Narrowing of differences on competing territorial claims along the LAC might take weeks, if not months, of hard-nosed negotiations.
Without some give and take on both sides, the impasse will be hard to resolve, observes Virendra Kapoor.
Let us not delude ourselves.
We may be far better equipped than in 1962 when Nehru's ill-considered forward policy ended most disastrously.
But despite huge strides in building our economy, military, and other necessary infrastructures, we still have a long way to go before we can match China militarily and economically.
Yet, India is no pushover.
Not long ago, a relatively small Vietnam had brought to its knees the greatest military power of the time.
China and India being nuclear powered, not even in their worst nightmares would Beijing and New Delhi chance, even by accident, a major border conflagration.
Again, with an ultra-nationalist BJP as the ruling party at the Centre with a strong leader like Modi as prime minister, it can be completely ruled out that India would countenance anything less than an honourable solution to the latest stalemate.
The latest incursion into the Indian territory too will require patience and tactfulness which India had displayed in earlier Chinese provocations.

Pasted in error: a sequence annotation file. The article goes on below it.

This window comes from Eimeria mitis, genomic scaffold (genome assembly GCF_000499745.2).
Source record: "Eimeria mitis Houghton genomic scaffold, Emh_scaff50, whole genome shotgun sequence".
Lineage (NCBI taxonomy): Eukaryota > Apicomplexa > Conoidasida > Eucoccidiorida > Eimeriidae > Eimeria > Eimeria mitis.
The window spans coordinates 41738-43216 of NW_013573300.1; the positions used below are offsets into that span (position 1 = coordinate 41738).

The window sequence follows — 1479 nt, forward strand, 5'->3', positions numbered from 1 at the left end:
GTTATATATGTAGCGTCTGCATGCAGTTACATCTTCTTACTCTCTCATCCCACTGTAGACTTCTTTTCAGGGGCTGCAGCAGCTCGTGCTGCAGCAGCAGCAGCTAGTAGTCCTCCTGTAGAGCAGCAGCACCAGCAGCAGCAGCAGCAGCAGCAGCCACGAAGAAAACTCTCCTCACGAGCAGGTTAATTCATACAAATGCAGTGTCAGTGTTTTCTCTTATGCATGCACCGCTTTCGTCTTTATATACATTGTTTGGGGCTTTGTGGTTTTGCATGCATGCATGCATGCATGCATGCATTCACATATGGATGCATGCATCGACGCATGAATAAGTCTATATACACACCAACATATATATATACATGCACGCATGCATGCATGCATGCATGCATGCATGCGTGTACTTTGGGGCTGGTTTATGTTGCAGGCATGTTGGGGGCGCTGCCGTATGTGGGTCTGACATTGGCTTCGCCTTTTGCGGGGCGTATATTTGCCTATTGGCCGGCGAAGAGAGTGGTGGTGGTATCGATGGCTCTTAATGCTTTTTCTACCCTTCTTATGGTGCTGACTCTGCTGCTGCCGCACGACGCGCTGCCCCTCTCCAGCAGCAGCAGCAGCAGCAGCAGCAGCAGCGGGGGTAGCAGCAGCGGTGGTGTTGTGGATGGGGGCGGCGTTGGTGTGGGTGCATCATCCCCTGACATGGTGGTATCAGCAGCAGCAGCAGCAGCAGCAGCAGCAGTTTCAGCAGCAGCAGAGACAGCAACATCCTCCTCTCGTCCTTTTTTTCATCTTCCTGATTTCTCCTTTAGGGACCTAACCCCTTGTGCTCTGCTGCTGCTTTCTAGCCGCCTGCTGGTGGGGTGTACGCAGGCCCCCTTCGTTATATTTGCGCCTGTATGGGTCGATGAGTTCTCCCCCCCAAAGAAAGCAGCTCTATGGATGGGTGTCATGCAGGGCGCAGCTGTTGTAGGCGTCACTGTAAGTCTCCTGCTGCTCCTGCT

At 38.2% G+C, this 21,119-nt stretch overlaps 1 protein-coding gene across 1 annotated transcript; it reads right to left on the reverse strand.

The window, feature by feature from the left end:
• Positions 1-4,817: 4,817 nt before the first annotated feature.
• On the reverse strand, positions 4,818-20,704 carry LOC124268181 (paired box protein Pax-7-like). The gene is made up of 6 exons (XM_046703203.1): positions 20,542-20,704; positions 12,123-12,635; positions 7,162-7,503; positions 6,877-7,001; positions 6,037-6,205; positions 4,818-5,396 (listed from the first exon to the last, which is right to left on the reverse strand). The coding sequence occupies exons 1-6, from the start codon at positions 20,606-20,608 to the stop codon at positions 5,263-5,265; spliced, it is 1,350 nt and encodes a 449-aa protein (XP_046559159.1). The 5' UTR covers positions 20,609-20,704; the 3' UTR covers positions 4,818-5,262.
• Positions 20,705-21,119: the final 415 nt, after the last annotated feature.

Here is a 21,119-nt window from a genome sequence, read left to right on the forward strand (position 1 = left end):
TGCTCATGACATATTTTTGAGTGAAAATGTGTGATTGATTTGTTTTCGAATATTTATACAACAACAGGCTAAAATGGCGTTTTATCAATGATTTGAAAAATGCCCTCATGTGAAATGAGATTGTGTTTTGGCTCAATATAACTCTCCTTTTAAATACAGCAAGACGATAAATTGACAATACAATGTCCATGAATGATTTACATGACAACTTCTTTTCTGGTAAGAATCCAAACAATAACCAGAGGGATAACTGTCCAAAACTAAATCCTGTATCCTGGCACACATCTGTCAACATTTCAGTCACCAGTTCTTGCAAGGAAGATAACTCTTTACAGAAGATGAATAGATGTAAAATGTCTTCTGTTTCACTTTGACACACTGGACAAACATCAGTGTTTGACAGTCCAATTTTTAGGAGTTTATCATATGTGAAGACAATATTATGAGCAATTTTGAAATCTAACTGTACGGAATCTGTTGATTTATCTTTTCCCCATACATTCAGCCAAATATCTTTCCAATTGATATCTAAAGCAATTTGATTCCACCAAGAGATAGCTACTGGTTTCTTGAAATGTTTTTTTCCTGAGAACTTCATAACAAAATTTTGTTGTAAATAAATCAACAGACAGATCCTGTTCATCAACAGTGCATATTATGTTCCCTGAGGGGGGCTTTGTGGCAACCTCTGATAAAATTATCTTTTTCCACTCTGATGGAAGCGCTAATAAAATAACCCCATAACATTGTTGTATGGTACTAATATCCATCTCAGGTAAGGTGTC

There is no reason to believe that it will be found wanting this time.
Circumstances change, of course.
Both countries aspire to be global powers. China is at least two decades ahead, India having lost its way thanks to retrograde and wrong-headed economic and political policy regimens, is still playing catch up.
On all available evidence, it is clear the standoff is unlikely to end anytime soon.
Narrowing of differences on competing territorial claims along the un-demarcated Line of Actual Control might take weeks, if not months, of hard-nosed negotiations.
Without some give and take on both sides, the impasse will be hard to resolve.
China violated the LAC and moved into the Indian territory early in May.
The Indian border guards were caught napping.
Fear of the coronavirus, it seems, made them lower guard when the Chinese pushed into the Indian side in the course of their annual exercises.
It is not the first time that China has breached the unwritten agreement to respect the LAC.
Despite efforts to negotiate a settlement, the two governments have failed.
In the early years after Independence, the Chinese leadership seemed keen to settle but Nehru was disinclined.
However, once India gave the Dalai Lama and his loyal band of followers shelter in 1959, China's stance hardened.
Now, having acquired greater economic and military heft, China projects power through its robust foreign policy.
Aside from North Korea, there is probably no country in its neighbourhood which does not feel browbeaten by the Chinese flexing of the military and economic muscle.
China openly bullies its smaller neigbhours. And, above all, it seems to be in open confrontation with the US, Europe and other countries which resist its predatory trade practices.
The short point is that China may be feared, but it is not respected in world capitals.
Even at the height of the Cold War, the US was mindful of public opinion and did not ramrod its policies on unwilling democratic countries.